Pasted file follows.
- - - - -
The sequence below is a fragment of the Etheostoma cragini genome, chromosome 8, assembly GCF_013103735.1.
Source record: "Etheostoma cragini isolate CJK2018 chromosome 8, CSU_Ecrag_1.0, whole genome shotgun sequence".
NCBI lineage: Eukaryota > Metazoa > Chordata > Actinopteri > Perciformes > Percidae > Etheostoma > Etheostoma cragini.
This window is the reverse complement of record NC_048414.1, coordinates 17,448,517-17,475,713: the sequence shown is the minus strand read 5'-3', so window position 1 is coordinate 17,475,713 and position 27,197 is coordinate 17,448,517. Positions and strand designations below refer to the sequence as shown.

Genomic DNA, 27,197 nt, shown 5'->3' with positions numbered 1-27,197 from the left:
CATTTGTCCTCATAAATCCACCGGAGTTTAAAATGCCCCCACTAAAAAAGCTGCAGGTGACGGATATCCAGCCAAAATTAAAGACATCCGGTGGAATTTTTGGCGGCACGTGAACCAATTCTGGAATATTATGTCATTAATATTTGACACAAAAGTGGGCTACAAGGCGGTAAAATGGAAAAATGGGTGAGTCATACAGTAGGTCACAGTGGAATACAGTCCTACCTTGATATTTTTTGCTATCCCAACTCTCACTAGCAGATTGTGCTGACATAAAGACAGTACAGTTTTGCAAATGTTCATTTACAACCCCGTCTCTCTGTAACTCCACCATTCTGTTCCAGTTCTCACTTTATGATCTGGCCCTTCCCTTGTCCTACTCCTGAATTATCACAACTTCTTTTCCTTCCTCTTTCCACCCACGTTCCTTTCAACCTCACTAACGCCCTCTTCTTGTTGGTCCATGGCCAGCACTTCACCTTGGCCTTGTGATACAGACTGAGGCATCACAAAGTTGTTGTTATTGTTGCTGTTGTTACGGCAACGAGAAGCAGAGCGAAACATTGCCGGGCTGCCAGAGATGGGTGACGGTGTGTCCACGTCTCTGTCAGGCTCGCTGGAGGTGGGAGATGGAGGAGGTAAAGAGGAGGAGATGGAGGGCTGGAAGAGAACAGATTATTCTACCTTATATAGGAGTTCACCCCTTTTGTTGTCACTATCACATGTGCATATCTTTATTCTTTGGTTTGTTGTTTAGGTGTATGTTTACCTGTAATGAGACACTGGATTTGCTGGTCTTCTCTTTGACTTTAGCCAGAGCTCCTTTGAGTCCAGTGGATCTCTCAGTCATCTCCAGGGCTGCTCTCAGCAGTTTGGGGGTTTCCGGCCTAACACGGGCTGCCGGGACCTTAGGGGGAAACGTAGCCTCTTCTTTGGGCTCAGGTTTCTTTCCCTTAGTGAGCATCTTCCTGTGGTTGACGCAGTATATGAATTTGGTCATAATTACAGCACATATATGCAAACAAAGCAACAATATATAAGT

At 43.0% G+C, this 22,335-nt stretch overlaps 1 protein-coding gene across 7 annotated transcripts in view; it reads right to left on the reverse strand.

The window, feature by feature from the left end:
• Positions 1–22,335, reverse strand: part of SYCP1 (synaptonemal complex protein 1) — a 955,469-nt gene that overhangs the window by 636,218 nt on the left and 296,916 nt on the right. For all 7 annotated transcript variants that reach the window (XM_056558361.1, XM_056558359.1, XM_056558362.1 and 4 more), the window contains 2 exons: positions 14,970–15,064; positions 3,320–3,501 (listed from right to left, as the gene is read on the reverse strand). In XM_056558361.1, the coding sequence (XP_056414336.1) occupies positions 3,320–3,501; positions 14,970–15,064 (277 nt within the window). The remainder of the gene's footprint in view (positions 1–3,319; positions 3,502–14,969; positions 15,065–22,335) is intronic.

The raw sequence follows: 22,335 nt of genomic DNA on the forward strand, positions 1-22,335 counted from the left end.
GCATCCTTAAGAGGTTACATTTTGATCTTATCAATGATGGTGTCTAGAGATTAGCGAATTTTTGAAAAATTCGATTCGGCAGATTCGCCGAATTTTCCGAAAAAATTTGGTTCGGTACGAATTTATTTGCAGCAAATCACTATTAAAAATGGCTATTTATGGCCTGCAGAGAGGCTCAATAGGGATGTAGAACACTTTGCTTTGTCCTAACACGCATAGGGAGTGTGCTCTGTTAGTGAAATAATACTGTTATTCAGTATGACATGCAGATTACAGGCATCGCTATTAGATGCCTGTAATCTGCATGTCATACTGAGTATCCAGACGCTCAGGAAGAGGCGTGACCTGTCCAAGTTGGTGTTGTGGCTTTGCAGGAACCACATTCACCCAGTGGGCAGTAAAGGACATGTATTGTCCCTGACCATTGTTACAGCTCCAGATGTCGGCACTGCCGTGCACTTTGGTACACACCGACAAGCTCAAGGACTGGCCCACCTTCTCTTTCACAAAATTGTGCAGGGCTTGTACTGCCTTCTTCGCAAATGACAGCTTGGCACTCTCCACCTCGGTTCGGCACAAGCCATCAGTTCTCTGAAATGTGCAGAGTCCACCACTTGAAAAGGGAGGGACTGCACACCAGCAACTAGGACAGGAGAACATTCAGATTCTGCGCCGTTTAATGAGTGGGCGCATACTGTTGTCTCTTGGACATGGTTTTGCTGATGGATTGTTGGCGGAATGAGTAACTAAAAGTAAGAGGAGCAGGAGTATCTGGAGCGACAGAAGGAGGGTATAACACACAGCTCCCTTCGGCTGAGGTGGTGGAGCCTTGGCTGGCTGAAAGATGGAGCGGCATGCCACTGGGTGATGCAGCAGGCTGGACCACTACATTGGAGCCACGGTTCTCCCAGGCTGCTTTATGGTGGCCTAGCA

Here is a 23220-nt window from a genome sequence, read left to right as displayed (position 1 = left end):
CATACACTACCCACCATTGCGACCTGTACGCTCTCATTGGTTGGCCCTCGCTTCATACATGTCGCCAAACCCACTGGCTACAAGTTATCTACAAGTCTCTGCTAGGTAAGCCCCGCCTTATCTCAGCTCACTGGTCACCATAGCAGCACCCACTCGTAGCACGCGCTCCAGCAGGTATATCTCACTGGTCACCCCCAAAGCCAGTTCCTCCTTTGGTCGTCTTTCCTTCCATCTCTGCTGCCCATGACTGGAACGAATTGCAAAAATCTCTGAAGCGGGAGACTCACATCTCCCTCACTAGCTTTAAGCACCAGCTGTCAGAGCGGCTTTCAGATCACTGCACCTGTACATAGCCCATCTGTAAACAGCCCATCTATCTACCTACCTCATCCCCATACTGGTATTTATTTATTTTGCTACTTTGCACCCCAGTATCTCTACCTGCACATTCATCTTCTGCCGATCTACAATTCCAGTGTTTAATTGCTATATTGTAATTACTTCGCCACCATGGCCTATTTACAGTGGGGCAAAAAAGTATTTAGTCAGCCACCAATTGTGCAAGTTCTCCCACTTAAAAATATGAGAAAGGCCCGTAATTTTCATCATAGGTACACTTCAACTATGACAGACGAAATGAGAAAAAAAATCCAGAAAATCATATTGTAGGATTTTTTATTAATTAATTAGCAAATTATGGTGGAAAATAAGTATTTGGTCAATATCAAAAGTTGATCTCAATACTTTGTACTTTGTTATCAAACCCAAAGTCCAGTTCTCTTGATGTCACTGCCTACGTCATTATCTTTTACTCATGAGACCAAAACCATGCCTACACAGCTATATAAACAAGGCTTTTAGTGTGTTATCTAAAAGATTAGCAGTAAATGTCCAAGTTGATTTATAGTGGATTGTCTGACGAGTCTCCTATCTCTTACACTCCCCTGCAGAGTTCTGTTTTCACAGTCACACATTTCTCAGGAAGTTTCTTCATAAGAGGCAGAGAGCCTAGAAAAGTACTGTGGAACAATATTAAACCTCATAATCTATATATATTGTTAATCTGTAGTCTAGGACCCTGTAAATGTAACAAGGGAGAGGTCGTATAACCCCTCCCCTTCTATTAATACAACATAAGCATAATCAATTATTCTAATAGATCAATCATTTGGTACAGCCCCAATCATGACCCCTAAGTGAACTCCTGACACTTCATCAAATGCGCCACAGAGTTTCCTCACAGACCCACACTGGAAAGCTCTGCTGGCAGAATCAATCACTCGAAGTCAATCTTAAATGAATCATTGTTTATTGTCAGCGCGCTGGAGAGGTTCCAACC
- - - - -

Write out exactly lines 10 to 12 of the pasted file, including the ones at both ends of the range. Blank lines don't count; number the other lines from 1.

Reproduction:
The raw sequence follows: 22,335 nt of genomic DNA on the forward strand, positions 1-22,335 counted from the left end.
GCATCCTTAAGAGGTTACATTTTGATCTTATCAATGATGGTGTCTAGAGATTAGCGAATTTTTGAAAAATTCGATTCGGCAGATTCGCCGAATTTTCCGAAAAAATTTGGTTCGGTACGAATTTATTTGCAGCAAATCACTATTAAAAATGGCTATTTATGGCCTGCAGAGAGGCTCAATAGGGATGTAGAACACTTTGCTTTGTCCTAACACGCATAGGGAGTGTGCTCTGTTAGTGAAATAATACTGTTATTCAGTATGACATGCAGATTACAGGCATCGCTATTAGATGCCTGTAATCTGCATGTCATACTGAGTATCCAGACGCTCAGGAAGAGGCGTGACCTGTCCAAGTTGGTGTTGTGGCTTTGCAGGAACCACATTCACCCAGTGGGCAGTAAAGGACATGTATTGTCCCTGACCATTGTTACAGCTCCAGATGTCGGCACTGCCGTGCACTTTGGTACACACCGACAAGCTCAAGGACTGGCCCACCTTCTCTTTCACAAAATTGTGCAGGGCTTGTACTGCCTTCTTCGCAAATGACAGCTTGGCACTCTCCACCTCGGTTCGGCACAAGCCATCAGTTCTCTGAAATGTGCAGAGTCCACCACTTGAAAAGGGAGGGACTGCACACCAGCAACTAGGACAGGAGAACATTCAGATTCTGCGCCGTTTAATGAGTGGGCGCATACTGTTGTCTCTTGGACATGGTTTTGCTGATGGATTGTTGGCGGAATGAGTAACTAAAAGTAAGAGGAGCAGGAGTATCTGGAGCGACAGAAGGAGGGTATAACACACAGCTCCCTTCGGCTGAGGTGGTGGAGCCTTGGCTGGCTGAAAGATGGAGCGGCATGCCACTGGGTGATGCAGCAGGCTGGACCACTACATTGGAGCCACGGTTCTCCCAGGCTGCTTTATGGTGGCCTAGCA

Here is a 23220-nt window from a genome sequence, read left to right as displayed (position 1 = left end):